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The Atlanta (Georgia) Campaign: May 1 - September 8, 1864., Part I: General Report. (ed. Maj. George B. Davis, Mr. Leslie J. Perry, Mr. Joseph W. Kirkley) 160 6 Browse Search
William F. Fox, Lt. Col. U. S. V., Regimental Losses in the American Civil War, 1861-1865: A Treatise on the extent and nature of the mortuary losses in the Union regiments, with full and exhaustive statistics compiled from the official records on file in the state military bureaus and at Washington 73 1 Browse Search
Rebellion Record: a Diary of American Events: Documents and Narratives, Volume 4. (ed. Frank Moore) 57 3 Browse Search
Rebellion Record: a Diary of American Events: Documents and Narratives, Volume 5. (ed. Frank Moore) 42 2 Browse Search
Robert Underwood Johnson, Clarence Clough Buell, Battles and Leaders of the Civil War: Volume 2. 33 9 Browse Search
Maj. Jed. Hotchkiss, Confederate Military History, a library of Confederate States Military History: Volume 3, Virginia (ed. Clement Anselm Evans) 25 1 Browse Search
Rebellion Record: a Diary of American Events: Documents and Narratives, Volume 3. (ed. Frank Moore) 23 1 Browse Search
Robert Underwood Johnson, Clarence Clough Buell, Battles and Leaders of the Civil War. Volume 4. 17 3 Browse Search
Horace Greeley, The American Conflict: A History of the Great Rebellion in the United States of America, 1860-65: its Causes, Incidents, and Results: Intended to exhibit especially its moral and political phases with the drift and progress of American opinion respecting human slavery from 1776 to the close of the War for the Union. Volume II. 15 1 Browse Search
John M. Schofield, Forty-six years in the Army 15 1 Browse Search
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Browsing named entities in Rebellion Record: a Diary of American Events: Documents and Narratives, Volume 4. (ed. Frank Moore). You can also browse the collection for Nathan Kimball or search for Nathan Kimball in all documents.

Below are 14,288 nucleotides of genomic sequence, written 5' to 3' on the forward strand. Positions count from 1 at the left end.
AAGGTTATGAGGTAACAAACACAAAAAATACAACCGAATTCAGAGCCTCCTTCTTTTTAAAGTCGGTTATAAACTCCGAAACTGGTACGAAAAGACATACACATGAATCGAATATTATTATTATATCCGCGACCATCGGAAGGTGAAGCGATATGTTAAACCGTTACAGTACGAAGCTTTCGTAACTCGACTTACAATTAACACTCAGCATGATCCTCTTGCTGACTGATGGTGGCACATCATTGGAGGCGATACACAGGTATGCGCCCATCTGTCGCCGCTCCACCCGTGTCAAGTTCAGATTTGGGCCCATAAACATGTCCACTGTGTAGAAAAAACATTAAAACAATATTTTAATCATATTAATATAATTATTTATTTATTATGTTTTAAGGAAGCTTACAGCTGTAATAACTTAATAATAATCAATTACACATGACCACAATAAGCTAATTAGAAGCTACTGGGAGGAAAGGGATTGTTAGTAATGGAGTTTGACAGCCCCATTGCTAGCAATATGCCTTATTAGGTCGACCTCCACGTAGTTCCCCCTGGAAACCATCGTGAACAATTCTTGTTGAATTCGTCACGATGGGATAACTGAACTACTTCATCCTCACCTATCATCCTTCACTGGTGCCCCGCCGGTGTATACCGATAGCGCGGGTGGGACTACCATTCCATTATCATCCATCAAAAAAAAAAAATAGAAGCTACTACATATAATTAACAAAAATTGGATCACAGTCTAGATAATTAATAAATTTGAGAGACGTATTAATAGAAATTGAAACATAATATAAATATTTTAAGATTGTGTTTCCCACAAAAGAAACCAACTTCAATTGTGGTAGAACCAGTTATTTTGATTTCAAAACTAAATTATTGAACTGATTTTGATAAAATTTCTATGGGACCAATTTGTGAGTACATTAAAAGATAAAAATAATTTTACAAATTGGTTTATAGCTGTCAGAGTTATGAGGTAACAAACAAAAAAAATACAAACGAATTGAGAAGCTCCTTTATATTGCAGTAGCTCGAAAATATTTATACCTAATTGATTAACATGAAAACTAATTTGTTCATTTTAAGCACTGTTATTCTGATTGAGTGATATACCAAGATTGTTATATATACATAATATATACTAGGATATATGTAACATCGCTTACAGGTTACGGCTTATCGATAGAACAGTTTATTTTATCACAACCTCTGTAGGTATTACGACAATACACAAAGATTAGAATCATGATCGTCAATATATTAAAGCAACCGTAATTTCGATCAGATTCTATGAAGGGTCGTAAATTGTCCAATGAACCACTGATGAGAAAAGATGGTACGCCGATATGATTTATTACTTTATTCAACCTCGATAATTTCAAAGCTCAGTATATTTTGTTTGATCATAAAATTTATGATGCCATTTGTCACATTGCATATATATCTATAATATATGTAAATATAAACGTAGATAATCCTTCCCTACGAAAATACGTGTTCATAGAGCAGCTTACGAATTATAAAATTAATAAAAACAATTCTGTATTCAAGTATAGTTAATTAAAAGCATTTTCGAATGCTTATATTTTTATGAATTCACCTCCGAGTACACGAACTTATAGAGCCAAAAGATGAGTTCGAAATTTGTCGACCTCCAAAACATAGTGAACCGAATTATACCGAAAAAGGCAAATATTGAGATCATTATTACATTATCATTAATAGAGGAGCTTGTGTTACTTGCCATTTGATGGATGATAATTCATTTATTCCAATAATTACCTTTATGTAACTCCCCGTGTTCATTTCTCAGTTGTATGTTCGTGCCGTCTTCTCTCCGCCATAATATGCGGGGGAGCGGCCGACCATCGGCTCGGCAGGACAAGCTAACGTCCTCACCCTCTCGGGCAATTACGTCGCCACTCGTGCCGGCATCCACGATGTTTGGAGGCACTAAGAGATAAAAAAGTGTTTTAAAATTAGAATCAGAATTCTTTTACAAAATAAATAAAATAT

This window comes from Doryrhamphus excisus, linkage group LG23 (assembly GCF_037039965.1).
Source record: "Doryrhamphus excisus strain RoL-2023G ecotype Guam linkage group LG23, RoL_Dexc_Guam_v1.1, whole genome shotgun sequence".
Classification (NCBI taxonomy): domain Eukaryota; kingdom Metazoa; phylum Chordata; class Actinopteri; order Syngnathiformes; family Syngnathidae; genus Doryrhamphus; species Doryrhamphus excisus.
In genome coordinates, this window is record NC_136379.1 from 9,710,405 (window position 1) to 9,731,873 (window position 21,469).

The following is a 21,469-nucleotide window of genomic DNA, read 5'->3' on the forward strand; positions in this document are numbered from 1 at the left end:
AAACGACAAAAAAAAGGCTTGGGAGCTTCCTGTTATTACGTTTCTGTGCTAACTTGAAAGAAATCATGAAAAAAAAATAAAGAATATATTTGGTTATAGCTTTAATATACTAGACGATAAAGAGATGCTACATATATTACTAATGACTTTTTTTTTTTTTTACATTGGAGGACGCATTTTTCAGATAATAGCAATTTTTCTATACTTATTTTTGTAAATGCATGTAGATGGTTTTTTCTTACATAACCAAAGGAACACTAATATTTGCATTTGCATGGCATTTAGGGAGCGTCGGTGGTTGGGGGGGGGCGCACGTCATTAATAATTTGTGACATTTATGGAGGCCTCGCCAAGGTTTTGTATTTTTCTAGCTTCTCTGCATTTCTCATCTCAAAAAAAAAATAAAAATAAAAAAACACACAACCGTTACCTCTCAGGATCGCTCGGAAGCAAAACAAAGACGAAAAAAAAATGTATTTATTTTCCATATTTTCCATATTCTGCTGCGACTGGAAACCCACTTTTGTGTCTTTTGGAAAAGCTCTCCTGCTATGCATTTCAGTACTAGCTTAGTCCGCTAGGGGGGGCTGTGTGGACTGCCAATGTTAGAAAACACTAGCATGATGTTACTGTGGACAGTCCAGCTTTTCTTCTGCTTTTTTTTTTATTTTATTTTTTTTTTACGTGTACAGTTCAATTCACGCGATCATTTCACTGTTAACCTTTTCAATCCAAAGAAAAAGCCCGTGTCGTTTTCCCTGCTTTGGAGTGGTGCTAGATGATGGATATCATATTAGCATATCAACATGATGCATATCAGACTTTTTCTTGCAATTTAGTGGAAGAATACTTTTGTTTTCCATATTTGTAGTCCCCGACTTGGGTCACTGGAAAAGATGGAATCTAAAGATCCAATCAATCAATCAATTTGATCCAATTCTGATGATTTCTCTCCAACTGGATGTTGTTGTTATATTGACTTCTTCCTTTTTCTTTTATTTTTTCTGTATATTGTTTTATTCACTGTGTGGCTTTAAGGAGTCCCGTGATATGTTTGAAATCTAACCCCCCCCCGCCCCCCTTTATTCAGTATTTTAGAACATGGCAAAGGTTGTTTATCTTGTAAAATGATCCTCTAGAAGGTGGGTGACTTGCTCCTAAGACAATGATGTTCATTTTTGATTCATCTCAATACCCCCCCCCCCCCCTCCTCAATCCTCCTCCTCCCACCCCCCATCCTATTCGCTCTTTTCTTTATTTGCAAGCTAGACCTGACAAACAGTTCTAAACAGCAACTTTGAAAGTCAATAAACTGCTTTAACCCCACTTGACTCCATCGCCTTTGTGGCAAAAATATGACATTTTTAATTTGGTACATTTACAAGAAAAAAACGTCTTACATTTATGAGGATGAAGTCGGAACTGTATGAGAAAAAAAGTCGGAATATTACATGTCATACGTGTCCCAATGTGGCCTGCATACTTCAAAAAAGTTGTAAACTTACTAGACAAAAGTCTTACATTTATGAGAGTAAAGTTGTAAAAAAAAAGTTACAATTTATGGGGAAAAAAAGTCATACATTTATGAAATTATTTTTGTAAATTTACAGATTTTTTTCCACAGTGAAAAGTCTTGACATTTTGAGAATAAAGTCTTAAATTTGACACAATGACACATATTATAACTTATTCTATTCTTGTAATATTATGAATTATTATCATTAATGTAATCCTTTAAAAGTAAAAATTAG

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er and mud to their hips, and to move in any direction required a scramble over a fallen tree, with jagged and torn branches to annoy and impede. The bodies of the dead and wounded, when they first fell, were in most instances covered with water, especially when they fell into the pits with which the field is cut up. The column under Gen. Parke, sent to attack the left of the battery, had passed the central column, when a charge by the Ninth New-York, Hawkins's Zouaves, was ordered. Major Kimball at once headed the storming party, calling to his men to follow him and they would win the battery. The boys dashed off with the accustomed cheer, and at the double-quick, the Major invariably keeping considerably in advance. In the commencement of the charge, they were met by a hot fire from the battery and the muskets in the rear. It was at this time that Lieut.-Col. Viguier de Monteuil, of the Fifty-third New-York, distinguished himself. He fearlessly exposed himself to the enem
ay. Under cover of the night I pushed forward Kimball's brigade nearly three miles on the Strasburg Sullivan's brigade was posted in the rear of Kimball's, and within supporting distance of it, covetage of the combat a messenger arrived from Col. Kimball, informing me of the state of the field, an brigade, camp near Strasburgh, March 22. Nathan Kimball, Colonel Commanding Shields' Division: headquarters for Kernstown, and assisted Colonels Kimball, Tyler, and Sullivan in their efforts as etween the hill upon which I now stood with Col. Kimball and the hill opposite us, upon which the enver of the night I ordered an entire brigade (Kimball's) to take up a strong position in advance. rce was concentrated, and prepared to support Kimball's brigade, which was in advance. About half- the key-point of our position, and on this Col. Kimball, the senior officer in command of the fielddes of infantry, the first commanded by Col. Nathan Kimball, of Indiana; the second by Col. I. C. S[19 more...]